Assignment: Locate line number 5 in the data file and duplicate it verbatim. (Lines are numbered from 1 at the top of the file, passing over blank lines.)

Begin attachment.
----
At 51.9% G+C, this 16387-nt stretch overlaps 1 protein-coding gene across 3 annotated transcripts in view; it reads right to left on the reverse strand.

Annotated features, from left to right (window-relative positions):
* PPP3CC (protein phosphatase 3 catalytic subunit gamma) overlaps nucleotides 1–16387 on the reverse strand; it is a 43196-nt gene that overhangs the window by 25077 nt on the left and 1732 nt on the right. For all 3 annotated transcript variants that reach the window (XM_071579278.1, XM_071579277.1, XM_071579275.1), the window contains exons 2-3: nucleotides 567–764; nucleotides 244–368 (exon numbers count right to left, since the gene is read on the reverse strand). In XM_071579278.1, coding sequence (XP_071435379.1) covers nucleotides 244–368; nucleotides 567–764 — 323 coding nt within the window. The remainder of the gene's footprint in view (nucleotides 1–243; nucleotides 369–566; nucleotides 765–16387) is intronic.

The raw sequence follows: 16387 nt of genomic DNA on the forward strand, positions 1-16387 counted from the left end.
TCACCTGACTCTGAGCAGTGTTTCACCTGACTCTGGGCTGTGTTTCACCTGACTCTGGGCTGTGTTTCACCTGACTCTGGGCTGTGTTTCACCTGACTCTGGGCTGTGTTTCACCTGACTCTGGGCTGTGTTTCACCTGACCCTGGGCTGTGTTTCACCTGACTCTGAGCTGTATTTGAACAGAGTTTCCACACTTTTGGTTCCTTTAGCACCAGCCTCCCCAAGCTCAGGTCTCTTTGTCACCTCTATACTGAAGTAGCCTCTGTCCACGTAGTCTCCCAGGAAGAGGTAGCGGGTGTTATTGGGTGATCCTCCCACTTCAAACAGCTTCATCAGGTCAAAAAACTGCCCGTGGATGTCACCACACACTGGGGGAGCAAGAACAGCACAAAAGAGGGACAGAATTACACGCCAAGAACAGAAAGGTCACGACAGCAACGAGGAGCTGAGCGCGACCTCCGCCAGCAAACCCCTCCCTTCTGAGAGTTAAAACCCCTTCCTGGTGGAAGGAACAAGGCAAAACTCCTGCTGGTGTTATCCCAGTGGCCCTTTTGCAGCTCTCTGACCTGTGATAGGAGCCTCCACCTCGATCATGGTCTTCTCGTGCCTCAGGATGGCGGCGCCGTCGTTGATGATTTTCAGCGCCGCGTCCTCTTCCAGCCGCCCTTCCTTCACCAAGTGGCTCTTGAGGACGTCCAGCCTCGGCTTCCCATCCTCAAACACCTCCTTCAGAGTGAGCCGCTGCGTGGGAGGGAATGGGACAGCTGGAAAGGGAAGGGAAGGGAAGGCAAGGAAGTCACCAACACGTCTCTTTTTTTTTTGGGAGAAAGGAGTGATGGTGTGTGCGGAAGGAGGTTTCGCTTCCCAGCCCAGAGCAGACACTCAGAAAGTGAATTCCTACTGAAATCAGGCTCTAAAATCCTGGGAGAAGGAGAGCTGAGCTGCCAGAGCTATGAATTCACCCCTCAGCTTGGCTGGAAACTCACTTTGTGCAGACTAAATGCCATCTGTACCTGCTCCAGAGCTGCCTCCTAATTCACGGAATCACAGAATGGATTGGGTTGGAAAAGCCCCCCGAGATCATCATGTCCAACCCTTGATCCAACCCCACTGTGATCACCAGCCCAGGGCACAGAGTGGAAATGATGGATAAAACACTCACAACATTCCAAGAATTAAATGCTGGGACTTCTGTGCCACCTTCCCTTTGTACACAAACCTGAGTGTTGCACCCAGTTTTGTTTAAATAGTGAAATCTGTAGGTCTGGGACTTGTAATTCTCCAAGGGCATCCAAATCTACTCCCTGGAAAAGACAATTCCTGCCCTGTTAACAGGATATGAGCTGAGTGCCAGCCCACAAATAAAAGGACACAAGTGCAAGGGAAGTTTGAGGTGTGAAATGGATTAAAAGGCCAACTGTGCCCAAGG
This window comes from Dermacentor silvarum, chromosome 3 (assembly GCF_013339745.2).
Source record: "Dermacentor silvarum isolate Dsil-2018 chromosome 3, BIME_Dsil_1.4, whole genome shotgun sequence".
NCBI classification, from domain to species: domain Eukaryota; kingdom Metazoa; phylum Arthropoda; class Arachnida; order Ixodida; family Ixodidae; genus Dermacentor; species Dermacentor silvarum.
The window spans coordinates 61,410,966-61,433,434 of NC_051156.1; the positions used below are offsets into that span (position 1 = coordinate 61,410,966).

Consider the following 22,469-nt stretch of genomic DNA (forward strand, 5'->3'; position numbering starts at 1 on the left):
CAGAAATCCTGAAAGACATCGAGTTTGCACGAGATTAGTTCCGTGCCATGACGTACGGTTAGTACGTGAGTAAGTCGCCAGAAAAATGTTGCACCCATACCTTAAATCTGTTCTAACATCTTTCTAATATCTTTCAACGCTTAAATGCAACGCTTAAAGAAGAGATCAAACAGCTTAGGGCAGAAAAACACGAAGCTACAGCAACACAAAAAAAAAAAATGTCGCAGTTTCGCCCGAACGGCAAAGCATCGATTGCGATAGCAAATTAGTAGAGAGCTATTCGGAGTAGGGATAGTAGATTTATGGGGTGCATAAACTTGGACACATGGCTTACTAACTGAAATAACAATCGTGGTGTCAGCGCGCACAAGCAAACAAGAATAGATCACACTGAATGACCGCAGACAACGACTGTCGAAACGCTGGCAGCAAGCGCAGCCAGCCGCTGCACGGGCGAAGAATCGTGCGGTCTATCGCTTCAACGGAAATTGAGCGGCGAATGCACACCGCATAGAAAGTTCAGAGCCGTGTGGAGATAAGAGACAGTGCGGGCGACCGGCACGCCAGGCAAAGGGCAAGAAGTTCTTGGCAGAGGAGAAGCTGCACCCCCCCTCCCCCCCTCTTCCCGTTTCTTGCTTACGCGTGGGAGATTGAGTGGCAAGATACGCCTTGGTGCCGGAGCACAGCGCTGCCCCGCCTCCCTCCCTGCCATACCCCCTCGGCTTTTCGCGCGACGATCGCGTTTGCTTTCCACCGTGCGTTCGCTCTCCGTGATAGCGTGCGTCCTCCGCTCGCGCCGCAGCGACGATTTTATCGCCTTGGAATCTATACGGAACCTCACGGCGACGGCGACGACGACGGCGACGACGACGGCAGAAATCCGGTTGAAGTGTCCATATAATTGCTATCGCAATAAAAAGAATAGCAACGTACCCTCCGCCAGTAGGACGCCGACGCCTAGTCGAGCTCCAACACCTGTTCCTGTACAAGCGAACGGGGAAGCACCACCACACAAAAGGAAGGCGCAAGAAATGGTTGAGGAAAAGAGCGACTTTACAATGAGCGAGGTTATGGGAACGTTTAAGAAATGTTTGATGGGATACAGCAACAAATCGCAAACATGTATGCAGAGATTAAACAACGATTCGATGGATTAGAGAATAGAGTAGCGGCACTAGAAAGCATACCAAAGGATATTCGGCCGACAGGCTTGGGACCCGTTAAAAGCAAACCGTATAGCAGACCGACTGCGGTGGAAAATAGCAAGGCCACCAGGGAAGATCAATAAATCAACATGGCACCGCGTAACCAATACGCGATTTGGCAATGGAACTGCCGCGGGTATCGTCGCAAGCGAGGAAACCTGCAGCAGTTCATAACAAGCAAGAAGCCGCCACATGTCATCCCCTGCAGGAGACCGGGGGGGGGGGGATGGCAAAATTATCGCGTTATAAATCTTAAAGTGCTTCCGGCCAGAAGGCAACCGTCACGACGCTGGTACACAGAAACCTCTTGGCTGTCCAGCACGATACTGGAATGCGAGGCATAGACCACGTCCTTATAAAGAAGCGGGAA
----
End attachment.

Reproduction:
TCACCTGACTCTGAGCAGTGTTTCACCTGACTCTGGGCTGTGTTTCACCTGACTCTGGGCTGTGTTTCACCTGACTCTGGGCTGTGTTTCACCTGACTCTGGGCTGTGTTTCACCTGACTCTGGGCTGTGTTTCACCTGACCCTGGGCTGTGTTTCACCTGACTCTGAGCTGTATTTGAACAGAGTTTCCACACTTTTGGTTCCTTTAGCACCAGCCTCCCCAAGCTCAGGTCTCTTTGTCACCTCTATACTGAAGTAGCCTCTGTCCACGTAGTCTCCCAGGAAGAGGTAGCGGGTGTTATTGGGTGATCCTCCCACTTCAAACAGCTTCATCAGGTCAAAAAACTGCCCGTGGATGTCACCACACACTGGGGGAGCAAGAACAGCACAAAAGAGGGACAGAATTACACGCCAAGAACAGAAAGGTCACGACAGCAACGAGGAGCTGAGCGCGACCTCCGCCAGCAAACCCCTCCCTTCTGAGAGTTAAAACCCCTTCCTGGTGGAAGGAACAAGGCAAAACTCCTGCTGGTGTTATCCCAGTGGCCCTTTTGCAGCTCTCTGACCTGTGATAGGAGCCTCCACCTCGATCATGGTCTTCTCGTGCCTCAGGATGGCGGCGCCGTCGTTGATGATTTTCAGCGCCGCGTCCTCTTCCAGCCGCCCTTCCTTCACCAAGTGGCTCTTGAGGACGTCCAGCCTCGGCTTCCCATCCTCAAACACCTCCTTCAGAGTGAGCCGCTGCGTGGGAGGGAATGGGACAGCTGGAAAGGGAAGGGAAGGGAAGGCAAGGAAGTCACCAACACGTCTCTTTTTTTTTTGGGAGAAAGGAGTGATGGTGTGTGCGGAAGGAGGTTTCGCTTCCCAGCCCAGAGCAGACACTCAGAAAGTGAATTCCTACTGAAATCAGGCTCTAAAATCCTGGGAGAAGGAGAGCTGAGCTGCCAGAGCTATGAATTCACCCCTCAGCTTGGCTGGAAACTCACTTTGTGCAGACTAAATGCCATCTGTACCTGCTCCAGAGCTGCCTCCTAATTCACGGAATCACAGAATGGATTGGGTTGGAAAAGCCCCCCGAGATCATCATGTCCAACCCTTGATCCAACCCCACTGTGATCACCAGCCCAGGGCACAGAGTGGAAATGATGGATAAAACACTCACAACATTCCAAGAATTAAATGCTGGGACTTCTGTGCCACCTTCCCTTTGTACACAAACCTGAGTGTTGCACCCAGTTTTGTTTAAATAGTGAAATCTGTAGGTCTGGGACTTGTAATTCTCCAAGGGCATCCAAATCTACTCCCTGGAAAAGACAATTCCTGCCCTGTTAACAGGATATGAGCTGAGTGCCAGCCCACAAATAAAAGGACACAAGTGCAAGGGAAGTTTGAGGTGTGAAATGGATTAAAAGGCCAACTGTGCCCAAGG